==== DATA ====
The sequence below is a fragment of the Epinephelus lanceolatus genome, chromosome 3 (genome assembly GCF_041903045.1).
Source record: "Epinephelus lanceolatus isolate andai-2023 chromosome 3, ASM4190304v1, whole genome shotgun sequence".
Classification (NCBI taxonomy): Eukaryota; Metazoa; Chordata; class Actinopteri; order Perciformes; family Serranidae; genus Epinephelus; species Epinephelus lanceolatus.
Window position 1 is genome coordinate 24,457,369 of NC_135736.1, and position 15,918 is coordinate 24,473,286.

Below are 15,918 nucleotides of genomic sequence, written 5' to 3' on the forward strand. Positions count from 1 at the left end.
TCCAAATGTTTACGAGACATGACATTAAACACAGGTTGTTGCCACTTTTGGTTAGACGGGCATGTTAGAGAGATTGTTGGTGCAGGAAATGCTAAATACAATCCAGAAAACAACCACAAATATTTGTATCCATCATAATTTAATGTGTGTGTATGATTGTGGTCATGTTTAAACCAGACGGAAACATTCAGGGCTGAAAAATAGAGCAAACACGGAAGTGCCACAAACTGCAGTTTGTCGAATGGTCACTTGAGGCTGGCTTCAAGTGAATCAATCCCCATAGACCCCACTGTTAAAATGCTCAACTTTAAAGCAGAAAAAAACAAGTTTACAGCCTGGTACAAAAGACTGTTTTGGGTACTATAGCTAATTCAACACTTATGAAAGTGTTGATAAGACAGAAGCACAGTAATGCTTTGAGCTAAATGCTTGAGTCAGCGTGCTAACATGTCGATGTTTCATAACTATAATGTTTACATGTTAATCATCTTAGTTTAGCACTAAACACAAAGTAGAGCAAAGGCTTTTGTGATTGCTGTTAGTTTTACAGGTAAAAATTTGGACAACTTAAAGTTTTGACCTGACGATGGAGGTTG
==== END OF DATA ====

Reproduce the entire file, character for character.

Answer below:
The sequence below is a fragment of the Epinephelus lanceolatus genome, chromosome 3 (genome assembly GCF_041903045.1).
Source record: "Epinephelus lanceolatus isolate andai-2023 chromosome 3, ASM4190304v1, whole genome shotgun sequence".
Classification (NCBI taxonomy): Eukaryota; Metazoa; Chordata; class Actinopteri; order Perciformes; family Serranidae; genus Epinephelus; species Epinephelus lanceolatus.
Window position 1 is genome coordinate 24,457,369 of NC_135736.1, and position 15,918 is coordinate 24,473,286.

Below are 15,918 nucleotides of genomic sequence, written 5' to 3' on the forward strand. Positions count from 1 at the left end.
TCCAAATGTTTACGAGACATGACATTAAACACAGGTTGTTGCCACTTTTGGTTAGACGGGCATGTTAGAGAGATTGTTGGTGCAGGAAATGCTAAATACAATCCAGAAAACAACCACAAATATTTGTATCCATCATAATTTAATGTGTGTGTATGATTGTGGTCATGTTTAAACCAGACGGAAACATTCAGGGCTGAAAAATAGAGCAAACACGGAAGTGCCACAAACTGCAGTTTGTCGAATGGTCACTTGAGGCTGGCTTCAAGTGAATCAATCCCCATAGACCCCACTGTTAAAATGCTCAACTTTAAAGCAGAAAAAAACAAGTTTACAGCCTGGTACAAAAGACTGTTTTGGGTACTATAGCTAATTCAACACTTATGAAAGTGTTGATAAGACAGAAGCACAGTAATGCTTTGAGCTAAATGCTTGAGTCAGCGTGCTAACATGTCGATGTTTCATAACTATAATGTTTACATGTTAATCATCTTAGTTTAGCACTAAACACAAAGTAGAGCAAAGGCTTTTGTGATTGCTGTTAGTTTTACAGGTAAAAATTTGGACAACTTAAAGTTTTGACCTGACGATGGAGGTTG